The $50,000 was paid to the firm of Alan Futerfas on June 27, several days after Trump's son-in-law Jared Kushner amended his security clearance form to reflect the previously undisclosed 2016 meeting he, Trump Jr., and then-Trump campaign chairman Paul Manafort had with Russian attorney Natalia Veselnitskyaya.
The meeting would not become public knowledge for nearly another two weeks.
The payment was for "legal consulting" and could be unrelated to Trump Jr. or the Russia investigation.
Asked whether the campaign is allowed to pay for Trump, Jr.'s legal fees if that turns out to be the case, former FEC general counsel Lawrence Noble, a CNN contributor, said: "They can pay for his legal expenses if it arises out of the campaign."
Trump's re-election campaign, Futerfas and a spokesman for Trump Jr. have not returned calls from CNN seeking an explanation about the payment, which The Daily Beast first reported.
CNN has previously reported that on June 21 Kushner's lawyers provided an amended security clearance form to the FBI listing the meeting with the Russian lawyer.
The filing was updated after Kushner's lawyers discovered emails about the June 2016 meeting while preparing documents to turn over to Senate Intelligence Committee investigators.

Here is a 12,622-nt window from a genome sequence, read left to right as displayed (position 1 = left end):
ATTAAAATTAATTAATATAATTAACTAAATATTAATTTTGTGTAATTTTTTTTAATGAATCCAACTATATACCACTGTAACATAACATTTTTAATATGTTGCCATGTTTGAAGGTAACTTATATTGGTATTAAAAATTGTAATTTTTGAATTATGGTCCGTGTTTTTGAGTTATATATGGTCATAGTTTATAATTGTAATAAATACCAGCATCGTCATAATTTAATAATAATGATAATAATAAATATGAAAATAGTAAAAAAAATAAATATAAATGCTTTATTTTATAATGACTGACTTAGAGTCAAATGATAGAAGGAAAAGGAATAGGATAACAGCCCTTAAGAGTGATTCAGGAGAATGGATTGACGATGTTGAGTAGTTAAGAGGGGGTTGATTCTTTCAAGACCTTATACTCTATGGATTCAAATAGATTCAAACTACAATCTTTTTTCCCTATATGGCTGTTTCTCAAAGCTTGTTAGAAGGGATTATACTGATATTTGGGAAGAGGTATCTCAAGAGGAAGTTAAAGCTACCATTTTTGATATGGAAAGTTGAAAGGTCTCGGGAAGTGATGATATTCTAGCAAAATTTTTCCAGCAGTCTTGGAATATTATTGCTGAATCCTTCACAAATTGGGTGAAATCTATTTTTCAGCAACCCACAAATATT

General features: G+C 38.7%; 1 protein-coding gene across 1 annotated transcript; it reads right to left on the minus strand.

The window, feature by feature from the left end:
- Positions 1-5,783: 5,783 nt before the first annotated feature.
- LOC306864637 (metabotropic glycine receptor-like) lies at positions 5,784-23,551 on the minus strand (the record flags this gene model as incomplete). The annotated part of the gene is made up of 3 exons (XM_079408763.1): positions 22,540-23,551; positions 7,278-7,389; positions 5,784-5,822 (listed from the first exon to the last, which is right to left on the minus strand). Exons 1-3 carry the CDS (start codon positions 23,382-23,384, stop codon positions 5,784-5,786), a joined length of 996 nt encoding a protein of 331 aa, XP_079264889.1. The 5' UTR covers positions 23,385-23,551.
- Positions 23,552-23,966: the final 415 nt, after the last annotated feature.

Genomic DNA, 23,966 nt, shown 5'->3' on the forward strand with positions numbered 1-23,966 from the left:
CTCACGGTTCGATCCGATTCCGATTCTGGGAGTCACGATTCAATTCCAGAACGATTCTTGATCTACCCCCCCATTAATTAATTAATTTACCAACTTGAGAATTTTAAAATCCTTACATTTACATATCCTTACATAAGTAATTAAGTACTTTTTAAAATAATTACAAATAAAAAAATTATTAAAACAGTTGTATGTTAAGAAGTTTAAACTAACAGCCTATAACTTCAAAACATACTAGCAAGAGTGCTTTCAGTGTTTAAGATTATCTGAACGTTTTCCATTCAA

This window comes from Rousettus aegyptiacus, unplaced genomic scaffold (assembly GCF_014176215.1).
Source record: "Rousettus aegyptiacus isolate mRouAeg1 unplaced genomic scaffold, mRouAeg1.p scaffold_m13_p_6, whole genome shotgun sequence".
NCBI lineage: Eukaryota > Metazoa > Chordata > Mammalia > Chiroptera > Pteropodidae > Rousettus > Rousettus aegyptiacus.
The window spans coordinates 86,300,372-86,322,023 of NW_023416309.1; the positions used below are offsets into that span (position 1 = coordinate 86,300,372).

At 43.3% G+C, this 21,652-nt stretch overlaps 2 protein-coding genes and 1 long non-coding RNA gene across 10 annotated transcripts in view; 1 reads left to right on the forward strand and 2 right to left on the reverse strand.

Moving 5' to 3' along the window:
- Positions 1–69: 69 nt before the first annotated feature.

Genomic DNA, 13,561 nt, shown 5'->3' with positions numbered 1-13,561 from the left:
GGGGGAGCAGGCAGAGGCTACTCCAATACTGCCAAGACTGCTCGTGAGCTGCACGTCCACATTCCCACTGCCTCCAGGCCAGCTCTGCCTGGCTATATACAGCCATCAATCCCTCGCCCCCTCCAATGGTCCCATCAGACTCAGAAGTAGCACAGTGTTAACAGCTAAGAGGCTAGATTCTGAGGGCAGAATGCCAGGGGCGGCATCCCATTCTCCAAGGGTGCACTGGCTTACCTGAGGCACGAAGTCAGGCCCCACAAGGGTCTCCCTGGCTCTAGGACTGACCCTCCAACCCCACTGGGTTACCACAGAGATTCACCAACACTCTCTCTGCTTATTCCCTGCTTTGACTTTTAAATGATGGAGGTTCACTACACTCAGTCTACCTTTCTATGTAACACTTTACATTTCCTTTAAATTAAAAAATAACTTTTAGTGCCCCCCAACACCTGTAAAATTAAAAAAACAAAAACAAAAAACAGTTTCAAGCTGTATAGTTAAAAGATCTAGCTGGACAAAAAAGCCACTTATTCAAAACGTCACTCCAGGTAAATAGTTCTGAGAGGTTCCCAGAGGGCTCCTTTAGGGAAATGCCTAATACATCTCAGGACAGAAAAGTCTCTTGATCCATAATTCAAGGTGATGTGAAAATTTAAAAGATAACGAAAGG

Then, on June 23, Kushner met with the FBI to be interviewed for his security clearance.
The payment to the firm also came one day after CNN asked a White House spokesman assigned to Kushner about the 2016 meeting, including that it was organized by Trump Jr. CNN did not a receive a response to that inquiry.
The New York Times revealed the Trump Tower meeting
about two weeks later, and Futerfas put out statements defending Trump Jr. He confirmed to CNN on Monday that he was representing Trump Jr. "with respect to the ongoing matters in Washington D.C."
A search of federal election records dating back to April 2015 did not reveal any other payments from the Trump campaign to Futerfas' law firm.
The Trump campaign's FEC filing also shows payments to other companies for "legal consulting" since April. The bulk of the more than $600,000 went to the law firm of Jones Day.